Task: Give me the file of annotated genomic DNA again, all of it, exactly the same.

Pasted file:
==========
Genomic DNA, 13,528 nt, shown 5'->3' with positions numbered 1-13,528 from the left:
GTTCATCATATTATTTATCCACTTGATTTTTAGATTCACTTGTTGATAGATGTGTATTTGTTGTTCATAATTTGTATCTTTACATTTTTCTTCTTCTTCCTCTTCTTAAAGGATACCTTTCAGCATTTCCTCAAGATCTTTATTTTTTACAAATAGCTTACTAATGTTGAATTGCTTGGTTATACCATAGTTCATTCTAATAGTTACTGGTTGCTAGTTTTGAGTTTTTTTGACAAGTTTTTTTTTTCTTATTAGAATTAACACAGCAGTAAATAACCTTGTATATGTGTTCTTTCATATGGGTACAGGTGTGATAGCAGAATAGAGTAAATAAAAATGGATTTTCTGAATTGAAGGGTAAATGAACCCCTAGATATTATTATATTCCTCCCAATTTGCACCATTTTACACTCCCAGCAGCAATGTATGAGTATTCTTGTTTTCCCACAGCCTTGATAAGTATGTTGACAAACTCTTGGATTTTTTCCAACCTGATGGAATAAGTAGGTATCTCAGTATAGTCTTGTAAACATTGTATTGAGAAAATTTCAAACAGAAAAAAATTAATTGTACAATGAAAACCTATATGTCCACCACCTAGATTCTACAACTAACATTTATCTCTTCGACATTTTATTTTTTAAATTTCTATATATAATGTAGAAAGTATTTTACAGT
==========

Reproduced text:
Genomic DNA, 13,528 nt, shown 5'->3' with positions numbered 1-13,528 from the left:
GTTCATCATATTATTTATCCACTTGATTTTTAGATTCACTTGTTGATAGATGTGTATTTGTTGTTCATAATTTGTATCTTTACATTTTTCTTCTTCTTCCTCTTCTTAAAGGATACCTTTCAGCATTTCCTCAAGATCTTTATTTTTTACAAATAGCTTACTAATGTTGAATTGCTTGGTTATACCATAGTTCATTCTAATAGTTACTGGTTGCTAGTTTTGAGTTTTTTTGACAAGTTTTTTTTTTCTTATTAGAATTAACACAGCAGTAAATAACCTTGTATATGTGTTCTTTCATATGGGTACAGGTGTGATAGCAGAATAGAGTAAATAAAAATGGATTTTCTGAATTGAAGGGTAAATGAACCCCTAGATATTATTATATTCCTCCCAATTTGCACCATTTTACACTCCCAGCAGCAATGTATGAGTATTCTTGTTTTCCCACAGCCTTGATAAGTATGTTGACAAACTCTTGGATTTTTTCCAACCTGATGGAATAAGTAGGTATCTCAGTATAGTCTTGTAAACATTGTATTGAGAAAATTTCAAACAGAAAAAAATTAATTGTACAATGAAAACCTATATGTCCACCACCTAGATTCTACAACTAACATTTATCTCTTCGACATTTTATTTTTTAAATTTCTATATATAATGTAGAAAGTATTTTACAGT